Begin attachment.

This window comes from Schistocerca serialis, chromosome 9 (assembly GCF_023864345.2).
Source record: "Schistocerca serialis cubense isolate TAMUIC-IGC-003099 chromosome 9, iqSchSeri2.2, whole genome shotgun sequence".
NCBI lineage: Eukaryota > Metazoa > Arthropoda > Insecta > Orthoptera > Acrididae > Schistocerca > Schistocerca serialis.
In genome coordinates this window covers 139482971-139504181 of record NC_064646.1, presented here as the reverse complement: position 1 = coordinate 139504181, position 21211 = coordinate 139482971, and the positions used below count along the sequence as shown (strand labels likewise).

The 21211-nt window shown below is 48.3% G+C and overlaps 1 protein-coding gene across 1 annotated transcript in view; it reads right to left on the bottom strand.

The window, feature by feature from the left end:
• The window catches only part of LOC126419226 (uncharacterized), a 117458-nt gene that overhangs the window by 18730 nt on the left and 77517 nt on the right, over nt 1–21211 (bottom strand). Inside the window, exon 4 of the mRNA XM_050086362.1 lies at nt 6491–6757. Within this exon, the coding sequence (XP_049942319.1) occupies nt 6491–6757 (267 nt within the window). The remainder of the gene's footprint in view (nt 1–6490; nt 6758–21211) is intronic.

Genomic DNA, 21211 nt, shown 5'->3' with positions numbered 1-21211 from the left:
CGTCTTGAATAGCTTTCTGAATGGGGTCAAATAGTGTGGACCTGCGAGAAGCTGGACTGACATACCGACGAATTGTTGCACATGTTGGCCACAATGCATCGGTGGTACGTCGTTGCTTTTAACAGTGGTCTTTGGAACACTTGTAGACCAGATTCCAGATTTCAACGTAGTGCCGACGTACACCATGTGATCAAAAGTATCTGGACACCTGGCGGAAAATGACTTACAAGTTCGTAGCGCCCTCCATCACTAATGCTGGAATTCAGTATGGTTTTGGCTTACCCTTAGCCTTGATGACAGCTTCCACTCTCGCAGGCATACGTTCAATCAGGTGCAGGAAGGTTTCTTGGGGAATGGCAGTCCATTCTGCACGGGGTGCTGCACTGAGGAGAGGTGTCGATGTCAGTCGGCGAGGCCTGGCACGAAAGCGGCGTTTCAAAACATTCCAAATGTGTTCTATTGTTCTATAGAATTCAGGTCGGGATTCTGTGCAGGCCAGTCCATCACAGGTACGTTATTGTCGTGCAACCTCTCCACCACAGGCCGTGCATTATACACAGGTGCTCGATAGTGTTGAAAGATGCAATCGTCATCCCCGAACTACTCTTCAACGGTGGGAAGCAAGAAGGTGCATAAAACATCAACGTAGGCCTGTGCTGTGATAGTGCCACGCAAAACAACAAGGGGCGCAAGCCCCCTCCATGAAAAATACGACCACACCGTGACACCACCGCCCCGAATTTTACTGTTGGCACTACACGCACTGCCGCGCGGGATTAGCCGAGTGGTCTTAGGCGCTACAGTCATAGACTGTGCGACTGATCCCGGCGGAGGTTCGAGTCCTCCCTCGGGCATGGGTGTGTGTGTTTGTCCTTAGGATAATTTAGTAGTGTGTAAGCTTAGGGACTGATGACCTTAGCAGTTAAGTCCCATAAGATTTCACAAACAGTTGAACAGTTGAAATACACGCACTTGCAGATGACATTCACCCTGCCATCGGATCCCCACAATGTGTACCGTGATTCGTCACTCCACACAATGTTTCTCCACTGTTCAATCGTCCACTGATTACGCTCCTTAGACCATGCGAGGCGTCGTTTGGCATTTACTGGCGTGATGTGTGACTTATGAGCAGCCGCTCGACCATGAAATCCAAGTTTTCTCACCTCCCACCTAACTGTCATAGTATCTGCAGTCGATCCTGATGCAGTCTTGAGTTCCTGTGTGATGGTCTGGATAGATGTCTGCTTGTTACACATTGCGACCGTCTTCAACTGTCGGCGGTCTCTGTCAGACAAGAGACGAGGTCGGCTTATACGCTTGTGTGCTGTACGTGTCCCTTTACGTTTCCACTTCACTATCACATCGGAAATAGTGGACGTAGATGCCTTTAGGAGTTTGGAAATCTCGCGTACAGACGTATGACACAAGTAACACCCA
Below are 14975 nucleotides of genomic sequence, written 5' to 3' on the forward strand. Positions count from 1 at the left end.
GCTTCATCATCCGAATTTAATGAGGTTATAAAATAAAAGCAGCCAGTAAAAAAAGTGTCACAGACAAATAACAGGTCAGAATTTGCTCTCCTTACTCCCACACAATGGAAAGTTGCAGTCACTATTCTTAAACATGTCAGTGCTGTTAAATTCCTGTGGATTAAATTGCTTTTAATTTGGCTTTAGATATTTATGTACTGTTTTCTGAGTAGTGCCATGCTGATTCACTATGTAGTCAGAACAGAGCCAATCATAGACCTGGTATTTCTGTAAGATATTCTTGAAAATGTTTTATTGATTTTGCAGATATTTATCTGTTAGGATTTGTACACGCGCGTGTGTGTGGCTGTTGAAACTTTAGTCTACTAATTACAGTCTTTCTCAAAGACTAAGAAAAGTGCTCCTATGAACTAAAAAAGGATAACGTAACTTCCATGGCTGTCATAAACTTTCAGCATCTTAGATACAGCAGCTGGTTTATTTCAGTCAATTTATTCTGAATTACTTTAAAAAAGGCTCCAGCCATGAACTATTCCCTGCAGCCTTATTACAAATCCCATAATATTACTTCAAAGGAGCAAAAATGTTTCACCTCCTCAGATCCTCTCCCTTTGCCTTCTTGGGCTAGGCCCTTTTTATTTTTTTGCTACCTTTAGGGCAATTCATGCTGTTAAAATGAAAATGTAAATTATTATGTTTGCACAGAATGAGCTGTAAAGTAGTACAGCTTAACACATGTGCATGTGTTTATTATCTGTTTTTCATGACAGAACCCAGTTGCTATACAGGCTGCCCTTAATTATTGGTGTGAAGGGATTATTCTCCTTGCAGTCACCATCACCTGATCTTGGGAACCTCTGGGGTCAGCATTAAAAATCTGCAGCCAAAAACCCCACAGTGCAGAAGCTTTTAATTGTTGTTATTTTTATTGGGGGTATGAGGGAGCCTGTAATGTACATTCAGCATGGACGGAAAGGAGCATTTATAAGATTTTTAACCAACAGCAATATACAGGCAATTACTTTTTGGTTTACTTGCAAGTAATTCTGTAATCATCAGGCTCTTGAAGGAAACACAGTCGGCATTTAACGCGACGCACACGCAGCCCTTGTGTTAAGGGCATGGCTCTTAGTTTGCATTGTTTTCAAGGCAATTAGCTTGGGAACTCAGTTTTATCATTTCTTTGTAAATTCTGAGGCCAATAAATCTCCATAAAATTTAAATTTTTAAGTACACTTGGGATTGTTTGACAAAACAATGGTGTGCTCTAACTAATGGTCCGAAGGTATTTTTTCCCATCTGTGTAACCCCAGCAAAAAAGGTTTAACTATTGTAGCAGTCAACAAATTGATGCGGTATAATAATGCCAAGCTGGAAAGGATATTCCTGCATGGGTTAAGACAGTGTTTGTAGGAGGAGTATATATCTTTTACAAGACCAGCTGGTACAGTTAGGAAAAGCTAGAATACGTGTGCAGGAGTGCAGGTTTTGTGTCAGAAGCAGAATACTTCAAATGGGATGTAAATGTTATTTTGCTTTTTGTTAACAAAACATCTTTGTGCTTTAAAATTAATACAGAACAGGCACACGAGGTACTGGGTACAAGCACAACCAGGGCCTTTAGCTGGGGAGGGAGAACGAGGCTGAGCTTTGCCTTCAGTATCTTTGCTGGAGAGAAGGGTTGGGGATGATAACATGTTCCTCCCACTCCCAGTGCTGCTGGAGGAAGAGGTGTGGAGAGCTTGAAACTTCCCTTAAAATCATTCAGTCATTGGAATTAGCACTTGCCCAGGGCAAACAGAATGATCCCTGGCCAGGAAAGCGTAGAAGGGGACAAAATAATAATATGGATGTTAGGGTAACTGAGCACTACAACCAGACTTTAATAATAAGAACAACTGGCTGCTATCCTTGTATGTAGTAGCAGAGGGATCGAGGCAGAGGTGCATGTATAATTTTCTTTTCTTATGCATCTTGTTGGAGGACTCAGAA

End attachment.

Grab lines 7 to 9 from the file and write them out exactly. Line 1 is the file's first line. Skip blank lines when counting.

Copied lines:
• The window catches only part of LOC126419226 (uncharacterized), a 117458-nt gene that overhangs the window by 18730 nt on the left and 77517 nt on the right, over nt 1–21211 (bottom strand). Inside the window, exon 4 of the mRNA XM_050086362.1 lies at nt 6491–6757. Within this exon, the coding sequence (XP_049942319.1) occupies nt 6491–6757 (267 nt within the window). The remainder of the gene's footprint in view (nt 1–6490; nt 6758–21211) is intronic.

Genomic DNA, 21211 nt, shown 5'->3' with positions numbered 1-21211 from the left:
CGTCTTGAATAGCTTTCTGAATGGGGTCAAATAGTGTGGACCTGCGAGAAGCTGGACTGACATACCGACGAATTGTTGCACATGTTGGCCACAATGCATCGGTGGTACGTCGTTGCTTTTAACAGTGGTCTTTGGAACACTTGTAGACCAGATTCCAGATTTCAACGTAGTGCCGACGTACACCATGTGATCAAAAGTATCTGGACACCTGGCGGAAAATGACTTACAAGTTCGTAGCGCCCTCCATCACTAATGCTGGAATTCAGTATGGTTTTGGCTTACCCTTAGCCTTGATGACAGCTTCCACTCTCGCAGGCATACGTTCAATCAGGTGCAGGAAGGTTTCTTGGGGAATGGCAGTCCATTCTGCACGGGGTGCTGCACTGAGGAGAGGTGTCGATGTCAGTCGGCGAGGCCTGGCACGAAAGCGGCGTTTCAAAACATTCCAAATGTGTTCTATTGTTCTATAGAATTCAGGTCGGGATTCTGTGCAGGCCAGTCCATCACAGGTACGTTATTGTCGTGCAACCTCTCCACCACAGGCCGTGCATTATACACAGGTGCTCGATAGTGTTGAAAGATGCAATCGTCATCCCCGAACTACTCTTCAACGGTGGGAAGCAAGAAGGTGCATAAAACATCAACGTAGGCCTGTGCTGTGATAGTGCCACGCAAAACAACAAGGGGCGCAAGCCCCCTCCATGAAAAATACGACCACACCGTGACACCACCGCCCCGAATTTTACTGTTGGCACTACACGCACTGCCGCGCGGGATTAGCCGAGTGGTCTTAGGCGCTACAGTCATAGACTGTGCGACTGATCCCGGCGGAGGTTCGAGTCCTCCCTCGGGCATGGGTGTGTGTGTTTGTCCTTAGGATAATTTAGTAGTGTGTAAGCTTAGGGACTGATGACCTTAGCAGTTAAGTCCCATAAGATTTCACAAACAGTTGAACAGTTGAAATACACGCACTTGCAGATGACATTCACCCTGCCATCGGATCCCCACAATGTGTACCGTGATTCGTCACTCCACACAATGTTTCTCCACTGTTCAATCGTCCACTGATTACGCTCCTTAGACCATGCGAGGCGTCGTTTGGCATTTACTGGCGTGATGTGTGACTTATGAGCAGCCGCTCGACCATGAAATCCAAGTTTTCTCACCTCCCACCTAACTGTCATAGTATCTGCAGTCGATCCTGATGCAGTCTTGAGTTCCTGTGTGATGGTCTGGATAGATGTCTGCTTGTTACACATTGCGACCGTCTTCAACTGTCGGCGGTCTCTGTCAGACAAGAGACGAGGTCGGCTTATACGCTTGTGTGCTGTACGTGTCCCTTTACGTTTCCACTTCACTATCACATCGGAAATAGTGGACGTAGATGCCTTTAGGAGTTTGGAAATCTCGCGTACAGACGTATGACACAAGTAACACCCA